In any case, we were impressed by the easy, natural way that the Mirai accelerates away from a stop. The electric-assist steering isn’t exactly communicative, but the action is reassuringly predictable. Even more important, the transition between regenerative braking and the action of the mechanical brakes is also very smooth. Once you factor in the calm ride motions on the freeway that come from a heavy, 4,079-pound car that rides on a long wheelbase and P215/55R-17 tires, plus fairly responsive handling thanks to a low center of gravity, the Mirai seems very much to be a next-gen EV.
The science in the production of electricity for the Mirai’s batteries shouldn’t distract you from the realization that this car is an electric vehicle and drives like one. It just happens to have the cruising range of a gas-fueled car, which is a very fine thing. Of course, it’s hard to make exact comparisons between this hydrogen-fueled car and a gas-powered car, because no official EPA calculation yet determines the hydrogen-fueled car’s mpg. We don’t even know how much hydrogen fuel will cost, although the best guess is closer to expensive gasoline than to cheap gasoline.
Living in the hydrogen world
For years the scientists and the car people have been arguing about whether the hydrogen revolution would be sparked by the chicken or the egg — cars that require hydrogen or sources from which to buy it. Now that the 2016 Toyota Mirai is here, the question seems to have been resolved, as government funding for more hydrogen stations has been announced. Of course, these stations will first be located in either California or the Northeast, since this is where regulations for air emissions are the most stringent.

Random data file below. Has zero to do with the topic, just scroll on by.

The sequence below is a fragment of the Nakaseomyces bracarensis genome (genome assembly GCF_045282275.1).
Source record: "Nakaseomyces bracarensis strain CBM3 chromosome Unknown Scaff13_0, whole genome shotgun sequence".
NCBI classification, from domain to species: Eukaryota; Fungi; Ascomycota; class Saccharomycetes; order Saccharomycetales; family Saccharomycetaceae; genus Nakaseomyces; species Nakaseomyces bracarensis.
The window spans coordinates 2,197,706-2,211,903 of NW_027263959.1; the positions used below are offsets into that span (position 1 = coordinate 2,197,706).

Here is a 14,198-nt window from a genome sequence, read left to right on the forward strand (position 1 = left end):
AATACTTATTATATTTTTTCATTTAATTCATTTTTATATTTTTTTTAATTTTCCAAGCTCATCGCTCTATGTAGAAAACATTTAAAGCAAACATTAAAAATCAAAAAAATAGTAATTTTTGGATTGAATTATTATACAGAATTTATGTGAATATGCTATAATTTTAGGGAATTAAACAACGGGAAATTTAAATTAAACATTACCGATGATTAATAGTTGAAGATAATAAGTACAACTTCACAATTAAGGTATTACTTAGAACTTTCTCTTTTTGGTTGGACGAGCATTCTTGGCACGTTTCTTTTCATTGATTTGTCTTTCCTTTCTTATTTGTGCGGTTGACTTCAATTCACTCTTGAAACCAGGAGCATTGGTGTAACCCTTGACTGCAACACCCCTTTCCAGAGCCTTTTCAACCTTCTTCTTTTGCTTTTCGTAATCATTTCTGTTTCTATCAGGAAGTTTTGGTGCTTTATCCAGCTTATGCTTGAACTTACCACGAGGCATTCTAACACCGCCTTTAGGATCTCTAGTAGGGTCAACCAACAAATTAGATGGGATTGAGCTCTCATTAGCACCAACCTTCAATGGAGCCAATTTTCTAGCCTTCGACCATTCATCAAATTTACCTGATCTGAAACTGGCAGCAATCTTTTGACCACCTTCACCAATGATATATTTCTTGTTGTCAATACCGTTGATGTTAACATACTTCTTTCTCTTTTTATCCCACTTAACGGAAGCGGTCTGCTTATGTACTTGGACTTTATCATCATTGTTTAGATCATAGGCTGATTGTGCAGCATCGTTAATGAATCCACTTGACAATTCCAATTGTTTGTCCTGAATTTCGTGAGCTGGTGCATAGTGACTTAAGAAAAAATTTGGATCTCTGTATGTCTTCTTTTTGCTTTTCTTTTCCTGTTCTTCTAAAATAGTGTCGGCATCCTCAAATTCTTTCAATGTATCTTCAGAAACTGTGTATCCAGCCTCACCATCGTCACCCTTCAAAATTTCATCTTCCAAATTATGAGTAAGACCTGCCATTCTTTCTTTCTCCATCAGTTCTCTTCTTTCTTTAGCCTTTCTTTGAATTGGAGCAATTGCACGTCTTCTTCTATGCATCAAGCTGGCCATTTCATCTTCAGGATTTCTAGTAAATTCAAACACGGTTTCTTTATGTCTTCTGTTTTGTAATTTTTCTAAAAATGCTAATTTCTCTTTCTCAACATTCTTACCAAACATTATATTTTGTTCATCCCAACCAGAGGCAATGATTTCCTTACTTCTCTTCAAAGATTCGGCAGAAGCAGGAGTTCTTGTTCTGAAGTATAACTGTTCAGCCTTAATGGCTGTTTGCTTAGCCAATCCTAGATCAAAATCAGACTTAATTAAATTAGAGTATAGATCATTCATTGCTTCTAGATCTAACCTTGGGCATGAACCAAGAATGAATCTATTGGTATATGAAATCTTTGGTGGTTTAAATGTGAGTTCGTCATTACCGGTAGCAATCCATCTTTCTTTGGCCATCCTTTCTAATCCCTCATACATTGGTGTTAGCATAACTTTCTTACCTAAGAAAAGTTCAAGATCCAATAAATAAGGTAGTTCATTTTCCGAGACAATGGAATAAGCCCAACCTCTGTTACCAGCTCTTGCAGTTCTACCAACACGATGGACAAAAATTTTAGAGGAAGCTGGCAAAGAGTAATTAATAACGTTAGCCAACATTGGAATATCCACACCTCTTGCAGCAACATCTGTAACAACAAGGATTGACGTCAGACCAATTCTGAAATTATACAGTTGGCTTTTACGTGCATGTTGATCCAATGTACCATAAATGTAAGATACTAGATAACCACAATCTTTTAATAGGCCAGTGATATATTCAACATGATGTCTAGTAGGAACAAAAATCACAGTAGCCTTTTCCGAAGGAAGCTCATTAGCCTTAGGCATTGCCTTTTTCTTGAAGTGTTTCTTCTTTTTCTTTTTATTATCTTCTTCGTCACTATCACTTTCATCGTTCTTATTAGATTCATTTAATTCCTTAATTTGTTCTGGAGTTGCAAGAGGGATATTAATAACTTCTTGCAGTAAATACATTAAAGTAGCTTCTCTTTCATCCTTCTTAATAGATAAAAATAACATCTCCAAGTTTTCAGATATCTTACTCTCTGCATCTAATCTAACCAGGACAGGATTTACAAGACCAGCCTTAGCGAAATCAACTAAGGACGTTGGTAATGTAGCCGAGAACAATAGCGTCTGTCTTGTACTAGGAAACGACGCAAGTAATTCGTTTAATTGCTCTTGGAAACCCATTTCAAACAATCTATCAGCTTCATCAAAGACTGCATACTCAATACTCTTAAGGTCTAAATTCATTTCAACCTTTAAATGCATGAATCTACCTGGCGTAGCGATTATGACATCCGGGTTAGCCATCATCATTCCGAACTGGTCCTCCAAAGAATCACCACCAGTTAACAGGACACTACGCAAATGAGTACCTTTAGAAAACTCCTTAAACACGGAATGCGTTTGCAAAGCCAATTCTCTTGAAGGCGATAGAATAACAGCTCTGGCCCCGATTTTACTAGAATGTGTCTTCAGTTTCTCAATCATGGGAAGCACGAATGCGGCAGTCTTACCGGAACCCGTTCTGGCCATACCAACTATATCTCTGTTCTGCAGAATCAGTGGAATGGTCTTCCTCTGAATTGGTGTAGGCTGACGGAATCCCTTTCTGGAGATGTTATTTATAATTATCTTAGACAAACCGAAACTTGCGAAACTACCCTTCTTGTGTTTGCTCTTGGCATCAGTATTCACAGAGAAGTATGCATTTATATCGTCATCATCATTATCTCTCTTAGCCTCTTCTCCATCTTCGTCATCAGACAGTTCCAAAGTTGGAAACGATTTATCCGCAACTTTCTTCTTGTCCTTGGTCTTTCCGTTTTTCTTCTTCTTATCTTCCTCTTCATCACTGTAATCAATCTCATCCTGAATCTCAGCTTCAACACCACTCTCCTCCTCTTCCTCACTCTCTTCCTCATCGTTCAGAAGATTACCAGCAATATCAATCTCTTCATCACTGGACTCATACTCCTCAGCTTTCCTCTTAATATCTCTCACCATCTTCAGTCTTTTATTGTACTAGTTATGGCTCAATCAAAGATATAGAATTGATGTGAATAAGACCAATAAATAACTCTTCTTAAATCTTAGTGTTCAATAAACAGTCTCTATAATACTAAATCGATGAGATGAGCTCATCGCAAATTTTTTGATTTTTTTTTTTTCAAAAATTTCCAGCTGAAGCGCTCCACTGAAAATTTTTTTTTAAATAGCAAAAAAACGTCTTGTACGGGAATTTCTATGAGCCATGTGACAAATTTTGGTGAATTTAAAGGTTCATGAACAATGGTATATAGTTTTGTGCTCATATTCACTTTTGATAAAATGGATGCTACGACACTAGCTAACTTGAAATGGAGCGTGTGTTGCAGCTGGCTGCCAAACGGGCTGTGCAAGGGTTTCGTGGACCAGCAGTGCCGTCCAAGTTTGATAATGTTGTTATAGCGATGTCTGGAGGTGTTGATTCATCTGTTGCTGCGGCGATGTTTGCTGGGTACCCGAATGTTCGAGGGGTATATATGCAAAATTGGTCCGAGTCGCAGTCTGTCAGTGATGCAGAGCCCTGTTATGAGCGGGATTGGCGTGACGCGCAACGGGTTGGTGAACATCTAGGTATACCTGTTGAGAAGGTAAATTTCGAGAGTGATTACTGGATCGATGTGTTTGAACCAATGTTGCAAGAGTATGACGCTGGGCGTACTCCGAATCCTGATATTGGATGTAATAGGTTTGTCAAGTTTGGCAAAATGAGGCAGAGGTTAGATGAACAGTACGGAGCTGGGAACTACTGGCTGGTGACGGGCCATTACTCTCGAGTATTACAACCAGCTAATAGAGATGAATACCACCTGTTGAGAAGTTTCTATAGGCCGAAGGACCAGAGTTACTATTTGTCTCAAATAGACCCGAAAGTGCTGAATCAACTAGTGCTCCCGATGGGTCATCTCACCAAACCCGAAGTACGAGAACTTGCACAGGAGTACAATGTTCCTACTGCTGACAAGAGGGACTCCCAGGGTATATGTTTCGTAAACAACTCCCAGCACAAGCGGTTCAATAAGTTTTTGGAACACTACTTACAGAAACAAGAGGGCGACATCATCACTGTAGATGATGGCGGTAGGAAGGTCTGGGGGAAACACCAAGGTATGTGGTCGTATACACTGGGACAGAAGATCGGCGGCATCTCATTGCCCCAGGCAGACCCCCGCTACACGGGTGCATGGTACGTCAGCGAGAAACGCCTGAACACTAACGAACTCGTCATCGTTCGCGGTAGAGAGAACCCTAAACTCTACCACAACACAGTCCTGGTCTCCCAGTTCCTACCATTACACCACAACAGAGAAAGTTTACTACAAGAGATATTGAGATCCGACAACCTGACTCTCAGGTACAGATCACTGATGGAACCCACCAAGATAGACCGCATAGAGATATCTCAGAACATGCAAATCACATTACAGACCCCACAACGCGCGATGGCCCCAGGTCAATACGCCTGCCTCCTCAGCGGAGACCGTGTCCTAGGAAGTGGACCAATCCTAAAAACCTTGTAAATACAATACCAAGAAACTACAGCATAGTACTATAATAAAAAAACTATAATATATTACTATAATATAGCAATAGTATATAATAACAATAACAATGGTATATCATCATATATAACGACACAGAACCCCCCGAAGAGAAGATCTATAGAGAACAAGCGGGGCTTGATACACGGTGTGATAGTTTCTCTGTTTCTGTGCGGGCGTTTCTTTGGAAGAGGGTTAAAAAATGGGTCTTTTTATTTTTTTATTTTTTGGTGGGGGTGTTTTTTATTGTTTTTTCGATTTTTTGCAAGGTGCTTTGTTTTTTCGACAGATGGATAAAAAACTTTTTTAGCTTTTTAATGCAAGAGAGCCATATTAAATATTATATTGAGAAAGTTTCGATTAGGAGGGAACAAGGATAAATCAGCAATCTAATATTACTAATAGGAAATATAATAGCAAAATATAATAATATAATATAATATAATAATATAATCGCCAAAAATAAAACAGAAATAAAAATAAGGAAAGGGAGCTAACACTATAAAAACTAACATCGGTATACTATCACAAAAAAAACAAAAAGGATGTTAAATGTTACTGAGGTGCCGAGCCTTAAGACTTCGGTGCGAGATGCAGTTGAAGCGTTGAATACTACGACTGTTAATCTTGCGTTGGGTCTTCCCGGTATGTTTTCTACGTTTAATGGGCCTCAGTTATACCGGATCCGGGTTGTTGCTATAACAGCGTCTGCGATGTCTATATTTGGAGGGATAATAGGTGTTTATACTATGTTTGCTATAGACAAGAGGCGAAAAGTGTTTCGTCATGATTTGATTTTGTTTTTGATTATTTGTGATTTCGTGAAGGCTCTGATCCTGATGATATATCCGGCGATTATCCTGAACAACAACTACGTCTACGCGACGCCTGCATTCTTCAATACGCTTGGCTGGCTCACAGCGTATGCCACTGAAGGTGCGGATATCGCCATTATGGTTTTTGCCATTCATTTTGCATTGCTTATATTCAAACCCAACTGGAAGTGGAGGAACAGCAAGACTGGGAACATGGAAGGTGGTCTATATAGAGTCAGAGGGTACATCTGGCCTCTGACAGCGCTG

Yet the key here is that Toyota has introduced a fuel-cell vehicle that anyone can buy. You can lease it for $499 per month, or you can own it for $57,500. Most important, this is a Toyota, which means a promise of quality, durability, and reliability. (The fuel-cell components are backed by a warranty of eight years/100,000 miles.) This promise still means a lot to us, and we love the way the Mirai embraces these most resonant of Toyota’s traditional corporate values.
How many people will buy the 2016 Toyota Mirai? We’ll see 200 examples from a short production run once the car goes on sale in fall 2015, and we’re told to expect 3,000 by the end of 2017 as production in Japan ramps up. Of course, it doesn’t help that the Mirai looks like a fish, some undersea horror pulled from the prehistoric depths that brought us Godzilla. The air ducts required to cool the fuel cell are largely responsible, and the rest comes from the impulse to be futuristic unaccompanied by the design talent to carry it off.
Nevertheless, enthusiasts of clean-air cars are just as competitive about their choices as the rest of us, so we’re sure that the Mirai will find its audience. (And make no mistake; they are enthusiasts.) As our colleague in the passenger seat of the Toyota Mirai said during our brief test drive, “Look, there’s a Tesla! Let’s moon him!”
2016 Toyota Mirai Specifications
- On sale: Fall 2015
- Base price: $57,500
- Motor: AC synchronous electric; 151 hp, 247 lb-ft; 60-kWh battery
- Transmission: Single-speed automatic
- Layout: 4-door, 4-passenger, front-engine, FWD sedan
- EPA Mileage: TBA
- Cruising range: 300 mi (est.)
- Wheelbase: 109.4 in
- Weight: 4,079 lb
- 0-60 mph: 9.0 sec
- Top speed: 111 mph